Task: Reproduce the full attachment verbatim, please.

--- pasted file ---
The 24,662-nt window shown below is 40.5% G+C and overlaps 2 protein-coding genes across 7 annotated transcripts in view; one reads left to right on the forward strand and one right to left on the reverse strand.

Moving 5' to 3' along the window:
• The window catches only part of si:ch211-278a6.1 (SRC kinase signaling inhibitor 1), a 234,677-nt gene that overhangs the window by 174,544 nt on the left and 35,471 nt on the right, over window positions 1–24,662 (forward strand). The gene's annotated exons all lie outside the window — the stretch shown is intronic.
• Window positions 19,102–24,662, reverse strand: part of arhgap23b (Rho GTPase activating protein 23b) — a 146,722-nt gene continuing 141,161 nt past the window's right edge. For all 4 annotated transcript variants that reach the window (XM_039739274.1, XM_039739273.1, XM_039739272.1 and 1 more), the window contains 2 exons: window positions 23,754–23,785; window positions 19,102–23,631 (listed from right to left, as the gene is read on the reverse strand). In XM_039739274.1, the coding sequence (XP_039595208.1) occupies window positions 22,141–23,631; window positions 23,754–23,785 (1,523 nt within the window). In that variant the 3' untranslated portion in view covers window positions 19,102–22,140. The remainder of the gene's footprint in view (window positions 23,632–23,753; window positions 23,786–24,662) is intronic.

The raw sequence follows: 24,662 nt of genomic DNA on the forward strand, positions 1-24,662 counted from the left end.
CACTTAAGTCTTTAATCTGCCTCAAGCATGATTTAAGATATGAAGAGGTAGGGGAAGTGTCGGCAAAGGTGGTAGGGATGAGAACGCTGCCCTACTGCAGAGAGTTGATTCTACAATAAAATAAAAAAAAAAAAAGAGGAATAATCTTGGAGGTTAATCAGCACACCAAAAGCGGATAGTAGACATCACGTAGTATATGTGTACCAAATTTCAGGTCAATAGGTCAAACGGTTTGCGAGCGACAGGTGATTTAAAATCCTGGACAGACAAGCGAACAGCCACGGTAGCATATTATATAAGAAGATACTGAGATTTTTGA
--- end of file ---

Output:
The 24,662-nt window shown below is 40.5% G+C and overlaps 2 protein-coding genes across 7 annotated transcripts in view; one reads left to right on the forward strand and one right to left on the reverse strand.

Moving 5' to 3' along the window:
• The window catches only part of si:ch211-278a6.1 (SRC kinase signaling inhibitor 1), a 234,677-nt gene that overhangs the window by 174,544 nt on the left and 35,471 nt on the right, over window positions 1–24,662 (forward strand). The gene's annotated exons all lie outside the window — the stretch shown is intronic.
• Window positions 19,102–24,662, reverse strand: part of arhgap23b (Rho GTPase activating protein 23b) — a 146,722-nt gene continuing 141,161 nt past the window's right edge. For all 4 annotated transcript variants that reach the window (XM_039739274.1, XM_039739273.1, XM_039739272.1 and 1 more), the window contains 2 exons: window positions 23,754–23,785; window positions 19,102–23,631 (listed from right to left, as the gene is read on the reverse strand). In XM_039739274.1, the coding sequence (XP_039595208.1) occupies window positions 22,141–23,631; window positions 23,754–23,785 (1,523 nt within the window). In that variant the 3' untranslated portion in view covers window positions 19,102–22,140. The remainder of the gene's footprint in view (window positions 23,632–23,753; window positions 23,786–24,662) is intronic.

The raw sequence follows: 24,662 nt of genomic DNA on the forward strand, positions 1-24,662 counted from the left end.
CACTTAAGTCTTTAATCTGCCTCAAGCATGATTTAAGATATGAAGAGGTAGGGGAAGTGTCGGCAAAGGTGGTAGGGATGAGAACGCTGCCCTACTGCAGAGAGTTGATTCTACAATAAAATAAAAAAAAAAAAAGAGGAATAATCTTGGAGGTTAATCAGCACACCAAAAGCGGATAGTAGACATCACGTAGTATATGTGTACCAAATTTCAGGTCAATAGGTCAAACGGTTTGCGAGCGACAGGTGATTTAAAATCCTGGACAGACAAGCGAACAGCCACGGTAGCATATTATATAAGAAGATACTGAGATTTTTGA